Grabowski said increasing the Medicaid reimbursement rate could alleviate some of the problems. Lobbyists and industry advocates in Pennsylvania are asking for an investment of $294 million, rather than the $91.25 million proposed by Wolf.

Grabowski argues that any investment in the industry should also involve some form of accountability to ensure funds improve quality and are not misused.

“I think we’re going to have to rethink what it means to both live and work in a nursing home,” Grabowski said. “Because the current economic model is definitely broken.”

More money, more surveillance

Wolf’s $91.25 million land comes with proposed regulations that would require nursing homes to provide more hours of direct resident care.

State House and Senate Republican spokespersons confirmed that the caucuses would review the proposal and continue to invest in nursing homes, but did not provide details.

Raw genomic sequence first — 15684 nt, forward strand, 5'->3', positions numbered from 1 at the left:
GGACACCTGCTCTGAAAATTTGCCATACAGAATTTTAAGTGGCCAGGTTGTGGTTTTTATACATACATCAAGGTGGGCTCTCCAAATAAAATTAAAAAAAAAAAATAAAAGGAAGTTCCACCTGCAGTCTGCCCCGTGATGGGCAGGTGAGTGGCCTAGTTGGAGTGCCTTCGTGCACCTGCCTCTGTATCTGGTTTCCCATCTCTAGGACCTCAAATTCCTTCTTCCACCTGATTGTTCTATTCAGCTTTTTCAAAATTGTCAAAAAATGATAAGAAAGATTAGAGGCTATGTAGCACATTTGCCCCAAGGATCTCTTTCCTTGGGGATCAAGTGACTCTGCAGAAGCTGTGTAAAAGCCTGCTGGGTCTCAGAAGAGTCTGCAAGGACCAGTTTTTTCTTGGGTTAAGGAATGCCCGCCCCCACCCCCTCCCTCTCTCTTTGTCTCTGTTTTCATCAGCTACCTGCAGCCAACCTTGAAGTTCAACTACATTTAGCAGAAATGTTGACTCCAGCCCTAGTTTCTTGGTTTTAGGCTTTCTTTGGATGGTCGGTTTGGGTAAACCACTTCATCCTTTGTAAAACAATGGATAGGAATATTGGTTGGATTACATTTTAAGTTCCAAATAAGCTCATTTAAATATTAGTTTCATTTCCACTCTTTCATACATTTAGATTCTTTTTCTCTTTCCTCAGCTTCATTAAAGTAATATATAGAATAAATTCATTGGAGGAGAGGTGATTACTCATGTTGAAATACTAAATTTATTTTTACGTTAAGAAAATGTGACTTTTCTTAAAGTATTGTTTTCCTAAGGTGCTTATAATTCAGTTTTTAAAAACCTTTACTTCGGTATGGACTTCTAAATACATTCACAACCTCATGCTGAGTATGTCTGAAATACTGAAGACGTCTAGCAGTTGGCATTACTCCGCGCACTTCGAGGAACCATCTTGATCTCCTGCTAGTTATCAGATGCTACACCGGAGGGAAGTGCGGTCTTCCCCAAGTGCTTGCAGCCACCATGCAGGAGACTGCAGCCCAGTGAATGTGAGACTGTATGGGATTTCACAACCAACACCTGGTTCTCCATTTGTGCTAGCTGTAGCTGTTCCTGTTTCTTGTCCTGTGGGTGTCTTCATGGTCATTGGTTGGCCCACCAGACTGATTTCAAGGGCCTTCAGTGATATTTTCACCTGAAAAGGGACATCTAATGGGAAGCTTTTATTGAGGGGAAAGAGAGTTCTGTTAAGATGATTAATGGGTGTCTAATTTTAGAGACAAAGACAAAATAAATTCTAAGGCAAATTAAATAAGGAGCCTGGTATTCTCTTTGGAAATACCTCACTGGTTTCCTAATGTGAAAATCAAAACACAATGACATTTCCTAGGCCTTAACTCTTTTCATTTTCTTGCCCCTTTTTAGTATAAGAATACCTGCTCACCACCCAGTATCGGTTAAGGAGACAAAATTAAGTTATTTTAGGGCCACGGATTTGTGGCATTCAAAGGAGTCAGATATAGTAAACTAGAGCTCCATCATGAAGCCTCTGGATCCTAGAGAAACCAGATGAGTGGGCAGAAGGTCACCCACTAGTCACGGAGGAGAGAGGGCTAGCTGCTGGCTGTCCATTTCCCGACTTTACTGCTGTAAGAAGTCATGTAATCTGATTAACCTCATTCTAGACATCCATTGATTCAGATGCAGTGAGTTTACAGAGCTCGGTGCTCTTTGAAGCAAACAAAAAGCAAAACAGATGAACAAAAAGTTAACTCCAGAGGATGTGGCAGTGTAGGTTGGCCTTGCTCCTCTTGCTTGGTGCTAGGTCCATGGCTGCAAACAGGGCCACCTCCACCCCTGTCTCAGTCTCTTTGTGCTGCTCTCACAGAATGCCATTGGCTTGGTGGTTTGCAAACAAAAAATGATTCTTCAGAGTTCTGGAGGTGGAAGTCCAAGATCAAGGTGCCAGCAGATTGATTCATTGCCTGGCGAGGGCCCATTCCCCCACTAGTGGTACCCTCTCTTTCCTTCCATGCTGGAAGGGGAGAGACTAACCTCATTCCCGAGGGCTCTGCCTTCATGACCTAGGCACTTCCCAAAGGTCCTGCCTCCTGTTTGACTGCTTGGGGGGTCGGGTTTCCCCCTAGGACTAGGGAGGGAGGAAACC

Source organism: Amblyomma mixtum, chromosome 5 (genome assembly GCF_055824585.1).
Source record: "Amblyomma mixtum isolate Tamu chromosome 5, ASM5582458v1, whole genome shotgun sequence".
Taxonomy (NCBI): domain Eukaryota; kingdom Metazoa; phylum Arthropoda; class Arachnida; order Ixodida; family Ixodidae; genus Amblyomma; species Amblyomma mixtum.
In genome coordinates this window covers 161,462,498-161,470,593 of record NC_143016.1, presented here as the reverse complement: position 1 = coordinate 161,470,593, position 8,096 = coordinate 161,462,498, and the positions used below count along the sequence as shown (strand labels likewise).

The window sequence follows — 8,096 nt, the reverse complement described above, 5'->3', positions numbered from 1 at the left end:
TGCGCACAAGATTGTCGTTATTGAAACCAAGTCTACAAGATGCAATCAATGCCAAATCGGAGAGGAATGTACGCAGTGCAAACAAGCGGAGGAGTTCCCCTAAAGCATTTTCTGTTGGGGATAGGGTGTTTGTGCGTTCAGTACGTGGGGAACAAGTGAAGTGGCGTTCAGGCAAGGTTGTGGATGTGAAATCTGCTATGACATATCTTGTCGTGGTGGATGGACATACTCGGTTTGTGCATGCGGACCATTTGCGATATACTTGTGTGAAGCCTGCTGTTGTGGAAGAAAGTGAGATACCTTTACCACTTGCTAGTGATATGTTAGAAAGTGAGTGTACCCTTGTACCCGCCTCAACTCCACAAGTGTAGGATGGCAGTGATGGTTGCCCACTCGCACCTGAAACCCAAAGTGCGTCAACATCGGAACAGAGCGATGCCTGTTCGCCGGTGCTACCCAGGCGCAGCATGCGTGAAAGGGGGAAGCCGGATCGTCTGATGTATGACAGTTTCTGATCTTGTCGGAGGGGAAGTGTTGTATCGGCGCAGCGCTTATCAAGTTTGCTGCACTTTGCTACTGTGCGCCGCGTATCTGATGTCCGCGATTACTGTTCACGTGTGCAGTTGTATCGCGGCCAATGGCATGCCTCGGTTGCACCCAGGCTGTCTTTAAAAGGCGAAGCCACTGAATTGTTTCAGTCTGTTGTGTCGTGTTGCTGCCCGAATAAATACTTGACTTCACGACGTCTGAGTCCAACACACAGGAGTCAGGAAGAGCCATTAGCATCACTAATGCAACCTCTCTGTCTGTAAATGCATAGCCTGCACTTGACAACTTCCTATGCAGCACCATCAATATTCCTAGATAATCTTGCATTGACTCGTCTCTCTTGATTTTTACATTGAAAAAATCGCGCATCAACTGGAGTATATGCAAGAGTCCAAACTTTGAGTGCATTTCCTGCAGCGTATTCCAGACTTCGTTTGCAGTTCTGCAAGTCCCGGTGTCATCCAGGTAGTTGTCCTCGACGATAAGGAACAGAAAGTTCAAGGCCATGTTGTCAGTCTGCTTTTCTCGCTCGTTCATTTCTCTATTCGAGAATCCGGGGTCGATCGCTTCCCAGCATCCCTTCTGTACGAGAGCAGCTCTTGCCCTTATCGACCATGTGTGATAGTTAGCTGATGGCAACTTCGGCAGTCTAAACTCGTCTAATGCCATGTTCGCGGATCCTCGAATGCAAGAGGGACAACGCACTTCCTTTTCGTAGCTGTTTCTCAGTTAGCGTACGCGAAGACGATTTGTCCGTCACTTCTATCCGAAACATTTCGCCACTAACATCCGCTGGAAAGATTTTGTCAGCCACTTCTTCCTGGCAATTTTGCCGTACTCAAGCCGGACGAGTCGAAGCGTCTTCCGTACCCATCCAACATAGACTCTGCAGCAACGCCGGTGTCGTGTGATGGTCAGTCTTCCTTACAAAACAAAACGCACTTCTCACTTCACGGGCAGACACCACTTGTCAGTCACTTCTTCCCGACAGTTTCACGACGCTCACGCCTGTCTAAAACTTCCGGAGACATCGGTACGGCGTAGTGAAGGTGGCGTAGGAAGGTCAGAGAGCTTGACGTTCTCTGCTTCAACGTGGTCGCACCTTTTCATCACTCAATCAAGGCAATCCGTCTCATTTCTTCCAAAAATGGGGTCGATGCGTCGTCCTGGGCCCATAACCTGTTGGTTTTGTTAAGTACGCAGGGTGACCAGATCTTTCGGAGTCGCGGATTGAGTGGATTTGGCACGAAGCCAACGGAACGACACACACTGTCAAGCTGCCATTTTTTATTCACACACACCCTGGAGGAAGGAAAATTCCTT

In 2020, Spotlight PA reported on long-criticized staffing and training regulations that have been exposed by the pandemic. Shamberg said the PHCA has found that in addition to rising costs nationwide, nursing homes face the same issues today.

Since the start of the pandemic, the state has earmarked nearly $500 million for nursing homes through Acts 24 of 2020 and 2021. These funds were intended to help ease the burden of additional costs related to COVID- 19. But as one-time infusions, the PHCA said the money does not close the Medicaid reimbursement rate gap and therefore does not increase staff numbers.

Karen Hipple, a licensed practical nurse at Oil City Healthcare and Rehabilitation Center in Venango County, said staffing ratios are too high — with one certified practical nurse caring for 20 to 30 patients, at facilities in which she worked and visited. She said increasing staff numbers must be the top priority, which requires more funding.

Hipple blames the shortage on the low wages faced by many nursing home workers. According to data from the United States Bureau of Labor Statistics, the average salary for a licensed practical nurse is $16.44 per hour.